Matrilineal Meghalaya is set to break the tradition of sharing parental property to the khatduh, which means the youngest daughter in the Khasi language.
Khasi Hills Autonomous District Council (KHADC) is about to introduce the Khasi Hills Autonomous District Khasi Inheritance of Property Bill, 2021 for equitable distribution of ancestral property among siblings, both male and female
Matrilineal system in Meghalaya
The three tribes of Meghalaya (Khasis, Jaintias, and Garos) practise a matrilineal system of inheritance.
In this system, lineage and descent are traced through the mother’s clan. In other words, children take the mother’s surname, the husband moves into his wife’s house, and the youngest daughter (khatduh) of the family is bequeathed the full share of the ancestral (or the clan’s) property.
The khatduh becomes the “custodian” of the land, and assumes all responsibility associated with the land, including taking care of aged parents, unmarried or destitute siblings.
Custom also dictates that the khatduh cannot sell the property, without permission of her mother’s brother (maternal uncle) — since he technically belongs to the mother’s clan, through which descent is traced.
This inheritance tradition applies only to ancestral or clan/community property, which has been with the family for years. On the other hand, self-acquired property can be distributed equally among siblings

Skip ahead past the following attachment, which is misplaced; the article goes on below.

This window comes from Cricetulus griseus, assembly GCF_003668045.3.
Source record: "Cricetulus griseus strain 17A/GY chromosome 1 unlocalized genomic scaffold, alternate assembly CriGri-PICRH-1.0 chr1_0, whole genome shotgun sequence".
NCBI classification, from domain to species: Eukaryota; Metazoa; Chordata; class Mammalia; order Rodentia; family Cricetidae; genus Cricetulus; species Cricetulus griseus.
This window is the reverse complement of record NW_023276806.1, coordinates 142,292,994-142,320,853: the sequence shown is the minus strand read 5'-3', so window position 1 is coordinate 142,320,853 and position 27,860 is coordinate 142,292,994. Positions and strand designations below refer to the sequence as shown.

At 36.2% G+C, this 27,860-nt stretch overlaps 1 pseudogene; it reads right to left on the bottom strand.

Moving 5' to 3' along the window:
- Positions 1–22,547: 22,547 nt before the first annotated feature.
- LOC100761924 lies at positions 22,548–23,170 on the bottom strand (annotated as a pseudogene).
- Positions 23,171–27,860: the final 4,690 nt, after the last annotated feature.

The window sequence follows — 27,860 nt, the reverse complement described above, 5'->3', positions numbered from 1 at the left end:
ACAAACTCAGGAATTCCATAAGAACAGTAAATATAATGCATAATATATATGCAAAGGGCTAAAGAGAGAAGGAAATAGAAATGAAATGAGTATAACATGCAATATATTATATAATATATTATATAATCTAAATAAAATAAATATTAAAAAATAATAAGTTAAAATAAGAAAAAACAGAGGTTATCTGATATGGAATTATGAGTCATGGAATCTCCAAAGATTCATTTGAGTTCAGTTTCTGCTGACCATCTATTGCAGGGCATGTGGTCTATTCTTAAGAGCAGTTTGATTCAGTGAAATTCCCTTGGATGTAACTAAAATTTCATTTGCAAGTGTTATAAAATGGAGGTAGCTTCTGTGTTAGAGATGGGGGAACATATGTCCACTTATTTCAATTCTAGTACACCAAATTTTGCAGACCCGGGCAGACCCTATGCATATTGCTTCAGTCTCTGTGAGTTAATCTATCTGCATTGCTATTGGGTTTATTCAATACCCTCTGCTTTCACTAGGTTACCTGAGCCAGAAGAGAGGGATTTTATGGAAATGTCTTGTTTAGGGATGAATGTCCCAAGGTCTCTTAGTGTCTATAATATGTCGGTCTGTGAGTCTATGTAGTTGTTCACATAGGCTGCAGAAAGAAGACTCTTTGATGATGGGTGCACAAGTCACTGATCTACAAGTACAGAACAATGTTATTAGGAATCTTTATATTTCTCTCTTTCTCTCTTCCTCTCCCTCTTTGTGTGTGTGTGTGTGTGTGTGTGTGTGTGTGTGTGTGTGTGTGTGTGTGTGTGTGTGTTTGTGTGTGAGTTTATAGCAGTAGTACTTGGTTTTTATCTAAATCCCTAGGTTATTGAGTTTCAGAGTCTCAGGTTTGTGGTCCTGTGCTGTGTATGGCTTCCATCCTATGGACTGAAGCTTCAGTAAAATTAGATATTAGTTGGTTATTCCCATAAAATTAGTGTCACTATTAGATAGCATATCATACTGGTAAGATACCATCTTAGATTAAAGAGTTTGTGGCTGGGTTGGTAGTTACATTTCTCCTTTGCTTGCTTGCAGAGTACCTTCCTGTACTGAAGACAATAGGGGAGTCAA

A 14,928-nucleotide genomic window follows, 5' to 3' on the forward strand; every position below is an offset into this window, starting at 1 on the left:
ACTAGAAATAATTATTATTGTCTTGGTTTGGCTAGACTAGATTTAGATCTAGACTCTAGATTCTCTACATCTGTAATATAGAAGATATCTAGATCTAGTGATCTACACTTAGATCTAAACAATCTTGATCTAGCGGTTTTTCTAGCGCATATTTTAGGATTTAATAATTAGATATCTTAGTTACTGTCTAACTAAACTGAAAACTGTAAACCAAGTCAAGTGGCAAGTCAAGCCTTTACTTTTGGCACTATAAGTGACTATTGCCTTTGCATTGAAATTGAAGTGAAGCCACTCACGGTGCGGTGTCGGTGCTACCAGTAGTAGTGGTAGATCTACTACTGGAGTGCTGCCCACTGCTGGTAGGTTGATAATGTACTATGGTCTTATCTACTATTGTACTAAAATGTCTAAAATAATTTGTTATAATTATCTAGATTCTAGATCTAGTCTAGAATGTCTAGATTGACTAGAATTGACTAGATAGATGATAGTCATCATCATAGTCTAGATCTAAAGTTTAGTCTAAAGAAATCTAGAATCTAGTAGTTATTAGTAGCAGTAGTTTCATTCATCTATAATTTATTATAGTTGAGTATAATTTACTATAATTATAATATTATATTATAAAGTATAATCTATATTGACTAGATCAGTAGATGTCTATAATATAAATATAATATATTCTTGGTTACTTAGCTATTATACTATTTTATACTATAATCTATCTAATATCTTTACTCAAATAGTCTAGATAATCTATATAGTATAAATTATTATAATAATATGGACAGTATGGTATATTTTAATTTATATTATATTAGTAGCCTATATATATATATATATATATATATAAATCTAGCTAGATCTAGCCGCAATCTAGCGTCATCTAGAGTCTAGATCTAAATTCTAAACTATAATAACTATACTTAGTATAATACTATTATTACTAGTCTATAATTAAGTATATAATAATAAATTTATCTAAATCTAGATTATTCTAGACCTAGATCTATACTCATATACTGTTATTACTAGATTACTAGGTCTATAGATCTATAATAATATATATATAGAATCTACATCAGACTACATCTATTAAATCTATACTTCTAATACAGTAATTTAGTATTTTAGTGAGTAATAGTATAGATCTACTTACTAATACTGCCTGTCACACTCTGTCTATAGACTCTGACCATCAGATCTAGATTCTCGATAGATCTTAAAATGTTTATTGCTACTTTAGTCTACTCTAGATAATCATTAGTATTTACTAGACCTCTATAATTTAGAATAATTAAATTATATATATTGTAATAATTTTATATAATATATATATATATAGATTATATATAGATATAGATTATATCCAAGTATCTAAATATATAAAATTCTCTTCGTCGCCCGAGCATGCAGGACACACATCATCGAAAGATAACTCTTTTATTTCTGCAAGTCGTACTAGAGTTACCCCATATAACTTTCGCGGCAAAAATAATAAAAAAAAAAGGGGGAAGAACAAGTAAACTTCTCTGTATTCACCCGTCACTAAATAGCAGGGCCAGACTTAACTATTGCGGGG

In this traditional set-up, if a couple does not have any daughters, then the property goes to the wife’s elder sister, and her daughters.
If the wife does not have sisters, then the clan usually takes over the property.
Features of the bill
It is aimed at “equitable distribution” of parental property among siblings(both male & Female) in the Khasi community.
It would let parents decide who they want their property to.
It prevents a sibling from getting parental property if they marry a non-Khasi and accept the spouse’s customs and culture.
If implemented, the proposed Bill would modify an age-old customary practice of inheritance of the matrilineal Khasi tribe.
Implications of the system
The system “disinherits” men, and denies equitable property distribution between all children in the family.
Boys are not able to take loans because there is no collateral to show.
When a couple has no children, and there is no genuine heir, the clan takes over the property, as per custom.
It leads to a number of litigations by children against their parents.
Only about 35-38% of women own property in the state; because most of the property is clan property or community property.
This would modify an age-old customary practice of inheritance of the matrilineal Khasi tribe.
The legislation is aimed at economic empowerment based on the principle of equitable distribution of property.
If implemented, the proposed Bill would modify an age-old customary practice of inheritance of the matrilineal Khasi tribe and will give equal representation.